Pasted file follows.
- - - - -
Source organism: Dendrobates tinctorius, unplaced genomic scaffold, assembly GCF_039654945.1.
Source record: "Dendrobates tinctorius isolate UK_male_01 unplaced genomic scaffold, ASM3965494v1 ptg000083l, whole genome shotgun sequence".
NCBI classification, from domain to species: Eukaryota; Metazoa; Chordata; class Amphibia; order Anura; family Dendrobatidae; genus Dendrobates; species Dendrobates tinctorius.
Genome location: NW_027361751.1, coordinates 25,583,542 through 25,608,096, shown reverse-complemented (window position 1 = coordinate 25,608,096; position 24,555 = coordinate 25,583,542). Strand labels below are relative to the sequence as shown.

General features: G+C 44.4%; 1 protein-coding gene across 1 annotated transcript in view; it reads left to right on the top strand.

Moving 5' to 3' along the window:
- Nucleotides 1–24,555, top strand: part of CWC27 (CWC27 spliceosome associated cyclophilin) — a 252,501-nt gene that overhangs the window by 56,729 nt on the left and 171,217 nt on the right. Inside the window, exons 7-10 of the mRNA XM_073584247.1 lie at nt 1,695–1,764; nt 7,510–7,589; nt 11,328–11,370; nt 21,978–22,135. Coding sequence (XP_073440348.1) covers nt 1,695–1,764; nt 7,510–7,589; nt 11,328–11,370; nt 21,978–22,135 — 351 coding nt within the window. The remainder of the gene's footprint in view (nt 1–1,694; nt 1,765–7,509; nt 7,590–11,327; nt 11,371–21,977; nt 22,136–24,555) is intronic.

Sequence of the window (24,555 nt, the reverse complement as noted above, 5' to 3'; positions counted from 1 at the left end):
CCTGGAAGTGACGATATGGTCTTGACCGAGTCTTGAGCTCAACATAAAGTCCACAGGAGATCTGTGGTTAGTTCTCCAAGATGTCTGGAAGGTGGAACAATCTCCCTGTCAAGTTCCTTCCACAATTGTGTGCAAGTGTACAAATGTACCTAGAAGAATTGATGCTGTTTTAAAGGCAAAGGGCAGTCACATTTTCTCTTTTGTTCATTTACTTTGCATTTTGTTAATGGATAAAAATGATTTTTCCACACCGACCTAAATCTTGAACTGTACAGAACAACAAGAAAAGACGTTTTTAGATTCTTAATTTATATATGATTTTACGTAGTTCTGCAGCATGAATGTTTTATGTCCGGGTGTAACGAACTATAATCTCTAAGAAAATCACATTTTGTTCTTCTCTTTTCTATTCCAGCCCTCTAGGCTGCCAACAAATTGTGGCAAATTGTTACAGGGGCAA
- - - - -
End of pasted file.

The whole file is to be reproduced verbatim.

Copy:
Source organism: Dendrobates tinctorius, unplaced genomic scaffold, assembly GCF_039654945.1.
Source record: "Dendrobates tinctorius isolate UK_male_01 unplaced genomic scaffold, ASM3965494v1 ptg000083l, whole genome shotgun sequence".
NCBI classification, from domain to species: Eukaryota; Metazoa; Chordata; class Amphibia; order Anura; family Dendrobatidae; genus Dendrobates; species Dendrobates tinctorius.
Genome location: NW_027361751.1, coordinates 25,583,542 through 25,608,096, shown reverse-complemented (window position 1 = coordinate 25,608,096; position 24,555 = coordinate 25,583,542). Strand labels below are relative to the sequence as shown.

General features: G+C 44.4%; 1 protein-coding gene across 1 annotated transcript in view; it reads left to right on the top strand.

Moving 5' to 3' along the window:
- Nucleotides 1–24,555, top strand: part of CWC27 (CWC27 spliceosome associated cyclophilin) — a 252,501-nt gene that overhangs the window by 56,729 nt on the left and 171,217 nt on the right. Inside the window, exons 7-10 of the mRNA XM_073584247.1 lie at nt 1,695–1,764; nt 7,510–7,589; nt 11,328–11,370; nt 21,978–22,135. Coding sequence (XP_073440348.1) covers nt 1,695–1,764; nt 7,510–7,589; nt 11,328–11,370; nt 21,978–22,135 — 351 coding nt within the window. The remainder of the gene's footprint in view (nt 1–1,694; nt 1,765–7,509; nt 7,590–11,327; nt 11,371–21,977; nt 22,136–24,555) is intronic.

Sequence of the window (24,555 nt, the reverse complement as noted above, 5' to 3'; positions counted from 1 at the left end):
CCTGGAAGTGACGATATGGTCTTGACCGAGTCTTGAGCTCAACATAAAGTCCACAGGAGATCTGTGGTTAGTTCTCCAAGATGTCTGGAAGGTGGAACAATCTCCCTGTCAAGTTCCTTCCACAATTGTGTGCAAGTGTACAAATGTACCTAGAAGAATTGATGCTGTTTTAAAGGCAAAGGGCAGTCACATTTTCTCTTTTGTTCATTTACTTTGCATTTTGTTAATGGATAAAAATGATTTTTCCACACCGACCTAAATCTTGAACTGTACAGAACAACAAGAAAAGACGTTTTTAGATTCTTAATTTATATATGATTTTACGTAGTTCTGCAGCATGAATGTTTTATGTCCGGGTGTAACGAACTATAATCTCTAAGAAAATCACATTTTGTTCTTCTCTTTTCTATTCCAGCCCTCTAGGCTGCCAACAAATTGTGGCAAATTGTTACAGGGGCAA